Oprah Winfrey Was ‘Blamed and Shamed’ for Weight for 25 Years: ‘Didn’t Occur to Me That I Could Feel Angry’ (Exclusive)

Oprah Winfrey Was 'Blamed and Shamed' for Weight for 25 Years: 'Didn’t Occur to Me That I Could Feel Angry' (Exclusive)

“It was a public sport to make fun of me for 25 years,” she tells PEOPLE

Oprah Winfrey is reflecting on how it felt to be widely scrutinized about her weight for so many years.

The multihyphenate star, who turns 70 next month, says that she was often “blamed and shamed” for her body journey, especially when her eponymous hit talk show was on TV.

“It was a public sport to make fun of me for 25 years,” Winfrey tells PEOPLE in this week’s cover story. “The things that were said about me, said to me, around me, the jokes that were made. You could not get away with it in the slightest sense today.”

A particularly hurtful moment, she says, came early in her career, when she ended up on acerbic fashion critic Mr. Blackwell’s list.

“I was on the cover of some magazine and it said, ‘Dumpy, Frumpy and Downright Lumpy,’ ” Winfrey recalls.

“I just accepted that as that’s what it is, and I didn’t feel angry. I felt sad. I felt hurt. I felt shame. But it didn’t occur to me that I could even feel angry,” she says. “I swallowed the shame, and I accepted that it was my fault.”

The turning point for Winfrey came in July during a taped panel conversation with weight loss experts and clinicians, called The State of Weight, part of Oprah Daily’s Life You Want series.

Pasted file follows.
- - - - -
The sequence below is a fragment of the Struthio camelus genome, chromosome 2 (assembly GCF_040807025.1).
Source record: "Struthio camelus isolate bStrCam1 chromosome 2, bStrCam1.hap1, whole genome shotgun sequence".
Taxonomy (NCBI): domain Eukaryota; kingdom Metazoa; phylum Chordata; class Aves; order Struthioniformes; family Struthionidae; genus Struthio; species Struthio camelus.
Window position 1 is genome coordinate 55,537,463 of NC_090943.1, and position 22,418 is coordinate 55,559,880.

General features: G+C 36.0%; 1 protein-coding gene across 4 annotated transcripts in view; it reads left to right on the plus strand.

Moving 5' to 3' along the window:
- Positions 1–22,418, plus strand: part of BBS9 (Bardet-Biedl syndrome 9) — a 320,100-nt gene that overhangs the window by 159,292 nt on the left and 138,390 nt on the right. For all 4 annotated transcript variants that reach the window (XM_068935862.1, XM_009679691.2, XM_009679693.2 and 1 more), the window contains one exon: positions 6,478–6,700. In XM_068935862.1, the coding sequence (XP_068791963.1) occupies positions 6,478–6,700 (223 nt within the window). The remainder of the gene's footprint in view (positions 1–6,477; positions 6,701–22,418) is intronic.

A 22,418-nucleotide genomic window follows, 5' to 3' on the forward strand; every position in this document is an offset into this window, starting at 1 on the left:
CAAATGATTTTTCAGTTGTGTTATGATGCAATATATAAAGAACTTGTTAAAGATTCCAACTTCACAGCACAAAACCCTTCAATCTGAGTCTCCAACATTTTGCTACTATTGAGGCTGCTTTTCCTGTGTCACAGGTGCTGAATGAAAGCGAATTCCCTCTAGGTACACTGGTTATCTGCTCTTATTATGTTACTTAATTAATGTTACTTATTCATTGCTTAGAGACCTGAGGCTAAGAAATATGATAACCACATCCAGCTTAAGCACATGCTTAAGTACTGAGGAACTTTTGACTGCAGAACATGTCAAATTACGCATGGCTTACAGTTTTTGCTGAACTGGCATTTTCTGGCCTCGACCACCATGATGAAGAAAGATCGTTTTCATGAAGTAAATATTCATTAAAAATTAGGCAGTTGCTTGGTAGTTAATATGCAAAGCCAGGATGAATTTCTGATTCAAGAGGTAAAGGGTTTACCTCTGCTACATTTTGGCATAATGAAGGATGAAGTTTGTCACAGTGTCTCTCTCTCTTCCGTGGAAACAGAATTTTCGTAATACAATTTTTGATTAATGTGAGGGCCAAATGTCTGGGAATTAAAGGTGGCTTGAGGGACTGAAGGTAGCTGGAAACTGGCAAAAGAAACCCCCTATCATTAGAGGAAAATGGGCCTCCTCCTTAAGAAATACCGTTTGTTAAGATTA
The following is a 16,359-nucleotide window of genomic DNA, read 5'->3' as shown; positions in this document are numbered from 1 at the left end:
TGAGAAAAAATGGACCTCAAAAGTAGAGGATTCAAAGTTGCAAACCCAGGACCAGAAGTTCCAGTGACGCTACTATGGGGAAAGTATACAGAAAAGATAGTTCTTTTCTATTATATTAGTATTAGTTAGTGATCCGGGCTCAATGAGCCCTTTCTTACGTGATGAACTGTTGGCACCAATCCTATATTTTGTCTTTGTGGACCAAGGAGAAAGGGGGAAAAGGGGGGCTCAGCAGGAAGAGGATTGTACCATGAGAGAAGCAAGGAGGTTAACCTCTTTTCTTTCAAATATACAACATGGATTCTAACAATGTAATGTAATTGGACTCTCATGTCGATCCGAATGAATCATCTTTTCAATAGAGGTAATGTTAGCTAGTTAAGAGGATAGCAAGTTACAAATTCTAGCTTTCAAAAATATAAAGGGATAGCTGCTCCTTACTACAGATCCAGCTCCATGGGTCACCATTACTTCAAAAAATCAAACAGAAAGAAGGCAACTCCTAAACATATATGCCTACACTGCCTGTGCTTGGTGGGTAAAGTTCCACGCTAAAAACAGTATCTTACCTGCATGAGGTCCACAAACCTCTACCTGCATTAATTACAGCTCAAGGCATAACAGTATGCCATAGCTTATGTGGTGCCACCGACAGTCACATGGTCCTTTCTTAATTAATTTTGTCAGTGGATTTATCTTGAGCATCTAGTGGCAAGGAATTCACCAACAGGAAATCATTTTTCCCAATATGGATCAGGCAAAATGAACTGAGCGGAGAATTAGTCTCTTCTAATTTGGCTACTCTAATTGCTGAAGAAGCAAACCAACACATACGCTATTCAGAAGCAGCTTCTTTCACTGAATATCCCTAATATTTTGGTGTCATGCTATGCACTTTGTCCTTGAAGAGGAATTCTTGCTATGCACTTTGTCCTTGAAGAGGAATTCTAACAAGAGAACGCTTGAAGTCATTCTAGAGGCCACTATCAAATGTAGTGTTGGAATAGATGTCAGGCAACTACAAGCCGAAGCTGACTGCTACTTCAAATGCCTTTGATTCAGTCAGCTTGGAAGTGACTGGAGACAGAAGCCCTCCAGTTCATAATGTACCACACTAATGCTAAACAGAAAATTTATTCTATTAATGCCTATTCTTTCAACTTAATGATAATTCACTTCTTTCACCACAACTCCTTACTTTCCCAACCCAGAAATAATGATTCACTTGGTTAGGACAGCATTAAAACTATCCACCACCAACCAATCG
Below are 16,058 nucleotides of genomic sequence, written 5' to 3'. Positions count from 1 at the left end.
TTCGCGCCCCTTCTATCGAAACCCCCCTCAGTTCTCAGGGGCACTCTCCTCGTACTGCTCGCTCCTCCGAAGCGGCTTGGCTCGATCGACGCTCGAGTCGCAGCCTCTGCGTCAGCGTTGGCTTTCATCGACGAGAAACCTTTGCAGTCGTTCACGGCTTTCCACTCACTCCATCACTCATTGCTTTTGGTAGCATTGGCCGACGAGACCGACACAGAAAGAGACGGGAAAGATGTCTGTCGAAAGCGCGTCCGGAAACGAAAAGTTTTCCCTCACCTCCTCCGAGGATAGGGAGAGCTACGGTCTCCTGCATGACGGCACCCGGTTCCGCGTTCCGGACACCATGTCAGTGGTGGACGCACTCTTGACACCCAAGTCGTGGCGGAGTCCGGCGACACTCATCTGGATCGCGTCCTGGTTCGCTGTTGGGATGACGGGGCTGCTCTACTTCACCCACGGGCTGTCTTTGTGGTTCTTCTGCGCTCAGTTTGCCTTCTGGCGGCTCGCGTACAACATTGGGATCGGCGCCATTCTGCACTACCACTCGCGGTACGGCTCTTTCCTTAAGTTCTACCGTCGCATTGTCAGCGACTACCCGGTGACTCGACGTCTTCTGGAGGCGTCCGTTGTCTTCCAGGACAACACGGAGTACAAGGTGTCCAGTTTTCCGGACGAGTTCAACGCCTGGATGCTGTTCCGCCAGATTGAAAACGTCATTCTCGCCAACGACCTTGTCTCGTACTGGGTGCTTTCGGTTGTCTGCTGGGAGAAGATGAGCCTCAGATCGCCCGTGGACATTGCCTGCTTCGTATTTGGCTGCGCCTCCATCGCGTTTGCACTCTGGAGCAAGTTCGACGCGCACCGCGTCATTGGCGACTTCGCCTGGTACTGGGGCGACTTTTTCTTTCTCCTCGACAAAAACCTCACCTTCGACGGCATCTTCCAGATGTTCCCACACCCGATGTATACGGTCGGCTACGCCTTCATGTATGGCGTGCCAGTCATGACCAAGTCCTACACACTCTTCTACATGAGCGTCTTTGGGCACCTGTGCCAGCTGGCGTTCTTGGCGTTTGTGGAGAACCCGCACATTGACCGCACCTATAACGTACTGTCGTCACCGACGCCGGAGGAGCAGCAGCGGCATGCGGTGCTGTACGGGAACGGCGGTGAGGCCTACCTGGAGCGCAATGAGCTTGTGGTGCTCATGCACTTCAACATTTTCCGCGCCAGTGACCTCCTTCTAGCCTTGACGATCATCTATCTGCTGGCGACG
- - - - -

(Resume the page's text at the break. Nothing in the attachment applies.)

“I had the biggest aha along with many people in that audience,” she recalls of the discussion, which was posted online in September. “I realized I’d been blaming myself all these years for being overweight, and I have a predisposition that no amount of willpower is going to control.”

She adds, “Obesity is a disease. It’s not about willpower — it’s about the brain.”

Once she reconciled the science, Winfrey says she “released my own shame about it” and consulted her doctor, who went on to prescribe a weight-loss medication. “I now use it as I feel I need it, as a tool to manage not yo-yoing,” she says, opting not to name the specific drug she takes.

“The fact that there’s a medically approved prescription for managing weight and staying healthier, in my lifetime, feels like relief, like redemption, like a gift, and not something to hide behind and once again be ridiculed for. I’m absolutely done with the shaming from other people and particularly myself.”

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